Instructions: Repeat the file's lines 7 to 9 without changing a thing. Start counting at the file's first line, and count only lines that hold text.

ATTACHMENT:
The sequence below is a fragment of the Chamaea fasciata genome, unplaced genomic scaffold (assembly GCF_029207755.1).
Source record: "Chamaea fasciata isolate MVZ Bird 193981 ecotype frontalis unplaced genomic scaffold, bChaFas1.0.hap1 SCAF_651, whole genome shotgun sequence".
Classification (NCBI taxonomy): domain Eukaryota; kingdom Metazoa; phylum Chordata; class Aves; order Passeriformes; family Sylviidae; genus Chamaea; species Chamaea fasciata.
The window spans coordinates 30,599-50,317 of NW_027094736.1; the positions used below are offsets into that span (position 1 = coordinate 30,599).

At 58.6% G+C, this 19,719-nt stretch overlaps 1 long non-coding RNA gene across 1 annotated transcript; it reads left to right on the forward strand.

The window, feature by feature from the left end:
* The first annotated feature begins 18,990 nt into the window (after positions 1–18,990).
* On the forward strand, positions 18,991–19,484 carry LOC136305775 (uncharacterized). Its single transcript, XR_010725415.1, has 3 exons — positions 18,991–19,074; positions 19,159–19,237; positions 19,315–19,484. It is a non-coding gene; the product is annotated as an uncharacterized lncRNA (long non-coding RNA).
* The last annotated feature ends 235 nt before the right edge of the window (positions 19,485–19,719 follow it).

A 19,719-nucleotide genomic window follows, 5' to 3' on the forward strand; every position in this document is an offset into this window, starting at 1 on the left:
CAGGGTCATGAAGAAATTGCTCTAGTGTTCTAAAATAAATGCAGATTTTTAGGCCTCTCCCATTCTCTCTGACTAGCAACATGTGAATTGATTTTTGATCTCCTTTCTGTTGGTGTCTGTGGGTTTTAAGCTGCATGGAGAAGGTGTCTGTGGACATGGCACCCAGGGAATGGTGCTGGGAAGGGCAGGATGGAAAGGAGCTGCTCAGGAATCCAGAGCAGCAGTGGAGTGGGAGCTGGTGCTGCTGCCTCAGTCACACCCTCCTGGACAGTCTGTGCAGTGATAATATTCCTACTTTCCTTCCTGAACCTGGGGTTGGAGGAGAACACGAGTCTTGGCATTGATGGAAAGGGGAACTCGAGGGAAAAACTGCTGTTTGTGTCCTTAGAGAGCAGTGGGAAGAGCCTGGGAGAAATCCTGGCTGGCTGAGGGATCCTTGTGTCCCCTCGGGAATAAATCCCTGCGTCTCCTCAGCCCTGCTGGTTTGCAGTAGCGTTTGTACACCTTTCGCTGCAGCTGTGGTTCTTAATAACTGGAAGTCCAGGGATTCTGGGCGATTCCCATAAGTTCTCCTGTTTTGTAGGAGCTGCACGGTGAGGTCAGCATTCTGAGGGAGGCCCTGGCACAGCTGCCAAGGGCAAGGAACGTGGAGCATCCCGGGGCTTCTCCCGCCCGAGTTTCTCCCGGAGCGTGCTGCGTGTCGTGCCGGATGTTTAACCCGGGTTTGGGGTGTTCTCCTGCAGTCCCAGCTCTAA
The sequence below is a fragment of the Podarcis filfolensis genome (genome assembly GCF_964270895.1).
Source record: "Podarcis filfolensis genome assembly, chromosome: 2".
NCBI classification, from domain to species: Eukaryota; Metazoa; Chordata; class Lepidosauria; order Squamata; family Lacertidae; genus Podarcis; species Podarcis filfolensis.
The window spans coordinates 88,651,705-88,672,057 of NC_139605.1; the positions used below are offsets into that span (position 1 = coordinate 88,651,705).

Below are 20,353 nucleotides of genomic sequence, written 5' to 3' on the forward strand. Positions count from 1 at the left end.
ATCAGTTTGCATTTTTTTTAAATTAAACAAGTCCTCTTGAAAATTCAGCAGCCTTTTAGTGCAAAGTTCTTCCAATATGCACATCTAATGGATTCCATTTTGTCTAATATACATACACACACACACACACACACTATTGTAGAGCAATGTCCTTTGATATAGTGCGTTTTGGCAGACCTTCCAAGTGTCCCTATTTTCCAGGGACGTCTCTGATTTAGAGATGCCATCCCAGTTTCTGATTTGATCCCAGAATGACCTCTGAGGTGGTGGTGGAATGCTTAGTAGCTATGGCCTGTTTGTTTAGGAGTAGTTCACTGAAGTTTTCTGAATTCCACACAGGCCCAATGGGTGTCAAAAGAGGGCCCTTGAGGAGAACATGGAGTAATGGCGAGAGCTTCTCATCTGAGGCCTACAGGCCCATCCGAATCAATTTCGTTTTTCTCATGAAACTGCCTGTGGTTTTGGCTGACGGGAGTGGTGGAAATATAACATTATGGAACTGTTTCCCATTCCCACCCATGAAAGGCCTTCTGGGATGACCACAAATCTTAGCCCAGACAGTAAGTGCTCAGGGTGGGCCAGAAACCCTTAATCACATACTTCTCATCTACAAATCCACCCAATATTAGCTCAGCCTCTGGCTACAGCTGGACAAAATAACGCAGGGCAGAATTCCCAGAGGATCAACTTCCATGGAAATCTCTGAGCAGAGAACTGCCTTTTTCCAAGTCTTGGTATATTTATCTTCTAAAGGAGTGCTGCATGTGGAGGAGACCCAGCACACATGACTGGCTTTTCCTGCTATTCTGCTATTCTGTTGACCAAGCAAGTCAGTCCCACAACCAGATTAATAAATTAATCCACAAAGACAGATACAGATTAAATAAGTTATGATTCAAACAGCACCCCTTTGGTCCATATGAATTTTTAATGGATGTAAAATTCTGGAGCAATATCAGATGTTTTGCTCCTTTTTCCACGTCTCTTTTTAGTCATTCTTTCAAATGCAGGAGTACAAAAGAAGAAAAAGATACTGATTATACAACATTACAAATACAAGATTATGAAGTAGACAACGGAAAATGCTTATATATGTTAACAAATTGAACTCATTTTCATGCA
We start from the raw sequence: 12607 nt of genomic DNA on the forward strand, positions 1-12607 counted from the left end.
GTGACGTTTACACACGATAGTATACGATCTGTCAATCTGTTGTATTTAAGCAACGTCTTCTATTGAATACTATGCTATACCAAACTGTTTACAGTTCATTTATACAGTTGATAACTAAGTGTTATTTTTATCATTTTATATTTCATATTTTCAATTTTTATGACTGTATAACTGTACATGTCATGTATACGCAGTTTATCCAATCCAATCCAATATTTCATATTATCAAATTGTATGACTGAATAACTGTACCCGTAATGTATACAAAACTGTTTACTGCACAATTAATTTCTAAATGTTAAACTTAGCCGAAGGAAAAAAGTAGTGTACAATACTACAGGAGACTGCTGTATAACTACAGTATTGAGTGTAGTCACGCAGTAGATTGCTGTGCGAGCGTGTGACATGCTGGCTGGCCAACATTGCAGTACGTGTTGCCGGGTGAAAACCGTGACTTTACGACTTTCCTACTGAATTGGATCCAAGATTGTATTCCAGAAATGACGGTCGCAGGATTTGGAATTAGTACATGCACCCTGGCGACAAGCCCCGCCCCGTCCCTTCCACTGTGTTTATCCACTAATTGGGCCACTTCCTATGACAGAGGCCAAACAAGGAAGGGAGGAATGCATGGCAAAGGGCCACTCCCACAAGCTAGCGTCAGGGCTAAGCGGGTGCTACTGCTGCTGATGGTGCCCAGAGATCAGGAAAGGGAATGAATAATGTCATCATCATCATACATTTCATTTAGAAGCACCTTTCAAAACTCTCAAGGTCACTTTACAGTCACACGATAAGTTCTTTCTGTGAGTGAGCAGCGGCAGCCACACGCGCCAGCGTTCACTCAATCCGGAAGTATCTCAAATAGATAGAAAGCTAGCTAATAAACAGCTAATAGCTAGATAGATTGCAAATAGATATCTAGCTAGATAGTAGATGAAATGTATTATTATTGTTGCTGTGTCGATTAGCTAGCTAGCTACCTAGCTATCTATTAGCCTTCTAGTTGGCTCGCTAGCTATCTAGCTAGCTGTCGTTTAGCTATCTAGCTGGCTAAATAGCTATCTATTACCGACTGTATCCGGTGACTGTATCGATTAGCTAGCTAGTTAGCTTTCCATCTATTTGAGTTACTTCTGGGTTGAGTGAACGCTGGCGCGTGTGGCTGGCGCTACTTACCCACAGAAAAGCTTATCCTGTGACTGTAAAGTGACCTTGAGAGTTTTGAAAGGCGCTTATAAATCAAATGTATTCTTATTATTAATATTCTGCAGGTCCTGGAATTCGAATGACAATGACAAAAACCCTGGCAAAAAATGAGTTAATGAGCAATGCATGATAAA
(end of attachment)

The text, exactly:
* The first annotated feature begins 18,990 nt into the window (after positions 1–18,990).
* On the forward strand, positions 18,991–19,484 carry LOC136305775 (uncharacterized). Its single transcript, XR_010725415.1, has 3 exons — positions 18,991–19,074; positions 19,159–19,237; positions 19,315–19,484. It is a non-coding gene; the product is annotated as an uncharacterized lncRNA (long non-coding RNA).
* The last annotated feature ends 235 nt before the right edge of the window (positions 19,485–19,719 follow it).